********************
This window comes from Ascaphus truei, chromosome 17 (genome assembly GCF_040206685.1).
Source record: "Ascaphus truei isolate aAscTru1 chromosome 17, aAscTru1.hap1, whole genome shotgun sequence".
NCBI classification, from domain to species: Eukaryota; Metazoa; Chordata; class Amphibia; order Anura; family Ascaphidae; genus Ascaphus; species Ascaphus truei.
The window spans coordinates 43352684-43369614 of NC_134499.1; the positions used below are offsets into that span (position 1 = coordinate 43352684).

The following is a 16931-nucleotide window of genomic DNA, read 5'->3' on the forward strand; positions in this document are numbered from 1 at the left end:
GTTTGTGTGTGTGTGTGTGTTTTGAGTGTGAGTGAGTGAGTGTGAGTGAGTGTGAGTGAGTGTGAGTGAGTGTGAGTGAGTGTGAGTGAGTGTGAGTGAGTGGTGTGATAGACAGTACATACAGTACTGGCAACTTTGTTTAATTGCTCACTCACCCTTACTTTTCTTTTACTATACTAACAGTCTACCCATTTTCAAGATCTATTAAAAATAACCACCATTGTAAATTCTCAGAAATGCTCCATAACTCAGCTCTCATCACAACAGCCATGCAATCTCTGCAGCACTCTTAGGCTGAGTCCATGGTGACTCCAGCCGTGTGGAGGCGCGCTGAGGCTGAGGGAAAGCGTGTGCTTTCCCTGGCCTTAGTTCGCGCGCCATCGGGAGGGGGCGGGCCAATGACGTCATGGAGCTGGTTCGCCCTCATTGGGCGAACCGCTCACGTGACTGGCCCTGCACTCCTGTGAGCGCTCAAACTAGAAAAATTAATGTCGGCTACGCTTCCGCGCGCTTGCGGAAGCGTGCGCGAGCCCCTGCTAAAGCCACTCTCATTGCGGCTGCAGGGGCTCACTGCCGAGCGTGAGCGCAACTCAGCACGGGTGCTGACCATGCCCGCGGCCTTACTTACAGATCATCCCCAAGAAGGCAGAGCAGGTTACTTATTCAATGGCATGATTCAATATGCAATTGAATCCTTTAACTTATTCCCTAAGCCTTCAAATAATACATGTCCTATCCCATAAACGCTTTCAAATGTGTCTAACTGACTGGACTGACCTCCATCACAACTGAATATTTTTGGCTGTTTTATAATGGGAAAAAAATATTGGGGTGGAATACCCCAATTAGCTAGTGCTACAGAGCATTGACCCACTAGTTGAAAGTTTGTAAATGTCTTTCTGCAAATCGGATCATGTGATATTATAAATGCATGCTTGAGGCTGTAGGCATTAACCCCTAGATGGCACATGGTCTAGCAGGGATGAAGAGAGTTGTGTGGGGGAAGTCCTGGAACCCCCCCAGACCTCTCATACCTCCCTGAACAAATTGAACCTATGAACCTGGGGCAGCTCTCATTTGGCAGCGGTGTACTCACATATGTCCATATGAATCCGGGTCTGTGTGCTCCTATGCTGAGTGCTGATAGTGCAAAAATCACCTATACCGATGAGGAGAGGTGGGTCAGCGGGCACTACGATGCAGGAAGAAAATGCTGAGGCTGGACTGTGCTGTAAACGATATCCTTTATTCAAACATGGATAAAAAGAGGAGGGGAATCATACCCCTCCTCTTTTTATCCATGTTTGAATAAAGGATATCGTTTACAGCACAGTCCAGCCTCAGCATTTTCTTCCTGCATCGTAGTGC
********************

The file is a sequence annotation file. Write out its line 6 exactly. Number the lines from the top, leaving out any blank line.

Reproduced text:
GTTTGTGTGTGTGTGTGTGTTTTGAGTGTGAGTGAGTGAGTGTGAGTGAGTGTGAGTGAGTGTGAGTGAGTGTGAGTGAGTGTGAGTGAGTGTGAGTGAGTGGTGTGATAGACAGTACATACAGTACTGGCAACTTTGTTTAATTGCTCACTCACCCTTACTTTTCTTTTACTATACTAACAGTCTACCCATTTTCAAGATCTATTAAAAATAACCACCATTGTAAATTCTCAGAAATGCTCCATAACTCAGCTCTCATCACAACAGCCATGCAATCTCTGCAGCACTCTTAGGCTGAGTCCATGGTGACTCCAGCCGTGTGGAGGCGCGCTGAGGCTGAGGGAAAGCGTGTGCTTTCCCTGGCCTTAGTTCGCGCGCCATCGGGAGGGGGCGGGCCAATGACGTCATGGAGCTGGTTCGCCCTCATTGGGCGAACCGCTCACGTGACTGGCCCTGCACTCCTGTGAGCGCTCAAACTAGAAAAATTAATGTCGGCTACGCTTCCGCGCGCTTGCGGAAGCGTGCGCGAGCCCCTGCTAAAGCCACTCTCATTGCGGCTGCAGGGGCTCACTGCCGAGCGTGAGCGCAACTCAGCACGGGTGCTGACCATGCCCGCGGCCTTACTTACAGATCATCCCCAAGAAGGCAGAGCAGGTTACTTATTCAATGGCATGATTCAATATGCAATTGAATCCTTTAACTTATTCCCTAAGCCTTCAAATAATACATGTCCTATCCCATAAACGCTTTCAAATGTGTCTAACTGACTGGACTGACCTCCATCACAACTGAATATTTTTGGCTGTTTTATAATGGGAAAAAAATATTGGGGTGGAATACCCCAATTAGCTAGTGCTACAGAGCATTGACCCACTAGTTGAAAGTTTGTAAATGTCTTTCTGCAAATCGGATCATGTGATATTATAAATGCATGCTTGAGGCTGTAGGCATTAACCCCTAGATGGCACATGGTCTAGCAGGGATGAAGAGAGTTGTGTGGGGGAAGTCCTGGAACCCCCCCAGACCTCTCATACCTCCCTGAACAAATTGAACCTATGAACCTGGGGCAGCTCTCATTTGGCAGCGGTGTACTCACATATGTCCATATGAATCCGGGTCTGTGTGCTCCTATGCTGAGTGCTGATAGTGCAAAAATCACCTATACCGATGAGGAGAGGTGGGTCAGCGGGCACTACGATGCAGGAAGAAAATGCTGAGGCTGGACTGTGCTGTAAACGATATCCTTTATTCAAACATGGATAAAAAGAGGAGGGGAATCATACCCCTCCTCTTTTTATCCATGTTTGAATAAAGGATATCGTTTACAGCACAGTCCAGCCTCAGCATTTTCTTCCTGCATCGTAGTGC